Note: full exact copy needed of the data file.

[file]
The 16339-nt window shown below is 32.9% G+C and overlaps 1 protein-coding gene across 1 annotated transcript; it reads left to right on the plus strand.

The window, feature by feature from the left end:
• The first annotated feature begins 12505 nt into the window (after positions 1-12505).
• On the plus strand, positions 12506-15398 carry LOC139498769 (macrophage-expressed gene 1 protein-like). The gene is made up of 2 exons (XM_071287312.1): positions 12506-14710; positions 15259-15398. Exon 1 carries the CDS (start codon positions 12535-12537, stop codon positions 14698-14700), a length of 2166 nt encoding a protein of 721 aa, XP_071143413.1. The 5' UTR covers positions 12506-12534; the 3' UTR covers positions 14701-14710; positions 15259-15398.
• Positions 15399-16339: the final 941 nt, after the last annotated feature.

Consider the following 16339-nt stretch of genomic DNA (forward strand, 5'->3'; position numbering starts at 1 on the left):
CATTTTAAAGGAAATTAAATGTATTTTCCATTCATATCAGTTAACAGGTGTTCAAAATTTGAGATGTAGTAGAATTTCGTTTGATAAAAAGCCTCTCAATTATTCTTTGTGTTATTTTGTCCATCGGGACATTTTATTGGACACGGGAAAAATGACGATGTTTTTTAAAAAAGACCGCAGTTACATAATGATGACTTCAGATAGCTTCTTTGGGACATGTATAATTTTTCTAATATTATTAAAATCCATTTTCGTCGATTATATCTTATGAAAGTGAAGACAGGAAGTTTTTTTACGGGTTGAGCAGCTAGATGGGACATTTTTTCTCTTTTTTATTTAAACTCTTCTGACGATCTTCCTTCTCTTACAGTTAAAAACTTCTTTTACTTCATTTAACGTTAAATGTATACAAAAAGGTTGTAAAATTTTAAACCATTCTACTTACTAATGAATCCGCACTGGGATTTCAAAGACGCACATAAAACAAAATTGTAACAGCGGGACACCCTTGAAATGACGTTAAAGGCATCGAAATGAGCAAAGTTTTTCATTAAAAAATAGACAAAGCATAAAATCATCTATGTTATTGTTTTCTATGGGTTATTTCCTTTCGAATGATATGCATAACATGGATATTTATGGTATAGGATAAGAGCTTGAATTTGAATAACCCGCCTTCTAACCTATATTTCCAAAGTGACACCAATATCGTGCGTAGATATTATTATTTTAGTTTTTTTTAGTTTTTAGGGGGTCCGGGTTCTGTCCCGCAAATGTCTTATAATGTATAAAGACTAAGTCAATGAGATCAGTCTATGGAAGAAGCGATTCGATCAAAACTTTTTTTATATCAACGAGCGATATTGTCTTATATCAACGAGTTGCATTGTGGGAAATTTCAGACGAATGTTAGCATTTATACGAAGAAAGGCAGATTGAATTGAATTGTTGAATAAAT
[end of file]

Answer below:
The 16339-nt window shown below is 32.9% G+C and overlaps 1 protein-coding gene across 1 annotated transcript; it reads left to right on the plus strand.

The window, feature by feature from the left end:
• The first annotated feature begins 12505 nt into the window (after positions 1-12505).
• On the plus strand, positions 12506-15398 carry LOC139498769 (macrophage-expressed gene 1 protein-like). The gene is made up of 2 exons (XM_071287312.1): positions 12506-14710; positions 15259-15398. Exon 1 carries the CDS (start codon positions 12535-12537, stop codon positions 14698-14700), a length of 2166 nt encoding a protein of 721 aa, XP_071143413.1. The 5' UTR covers positions 12506-12534; the 3' UTR covers positions 14701-14710; positions 15259-15398.
• Positions 15399-16339: the final 941 nt, after the last annotated feature.

Consider the following 16339-nt stretch of genomic DNA (forward strand, 5'->3'; position numbering starts at 1 on the left):
CATTTTAAAGGAAATTAAATGTATTTTCCATTCATATCAGTTAACAGGTGTTCAAAATTTGAGATGTAGTAGAATTTCGTTTGATAAAAAGCCTCTCAATTATTCTTTGTGTTATTTTGTCCATCGGGACATTTTATTGGACACGGGAAAAATGACGATGTTTTTTAAAAAAGACCGCAGTTACATAATGATGACTTCAGATAGCTTCTTTGGGACATGTATAATTTTTCTAATATTATTAAAATCCATTTTCGTCGATTATATCTTATGAAAGTGAAGACAGGAAGTTTTTTTACGGGTTGAGCAGCTAGATGGGACATTTTTTCTCTTTTTTATTTAAACTCTTCTGACGATCTTCCTTCTCTTACAGTTAAAAACTTCTTTTACTTCATTTAACGTTAAATGTATACAAAAAGGTTGTAAAATTTTAAACCATTCTACTTACTAATGAATCCGCACTGGGATTTCAAAGACGCACATAAAACAAAATTGTAACAGCGGGACACCCTTGAAATGACGTTAAAGGCATCGAAATGAGCAAAGTTTTTCATTAAAAAATAGACAAAGCATAAAATCATCTATGTTATTGTTTTCTATGGGTTATTTCCTTTCGAATGATATGCATAACATGGATATTTATGGTATAGGATAAGAGCTTGAATTTGAATAACCCGCCTTCTAACCTATATTTCCAAAGTGACACCAATATCGTGCGTAGATATTATTATTTTAGTTTTTTTTAGTTTTTAGGGGGTCCGGGTTCTGTCCCGCAAATGTCTTATAATGTATAAAGACTAAGTCAATGAGATCAGTCTATGGAAGAAGCGATTCGATCAAAACTTTTTTTATATCAACGAGCGATATTGTCTTATATCAACGAGTTGCATTGTGGGAAATTTCAGACGAATGTTAGCATTTATACGAAGAAAGGCAGATTGAATTGAATTGTTGAATAAAT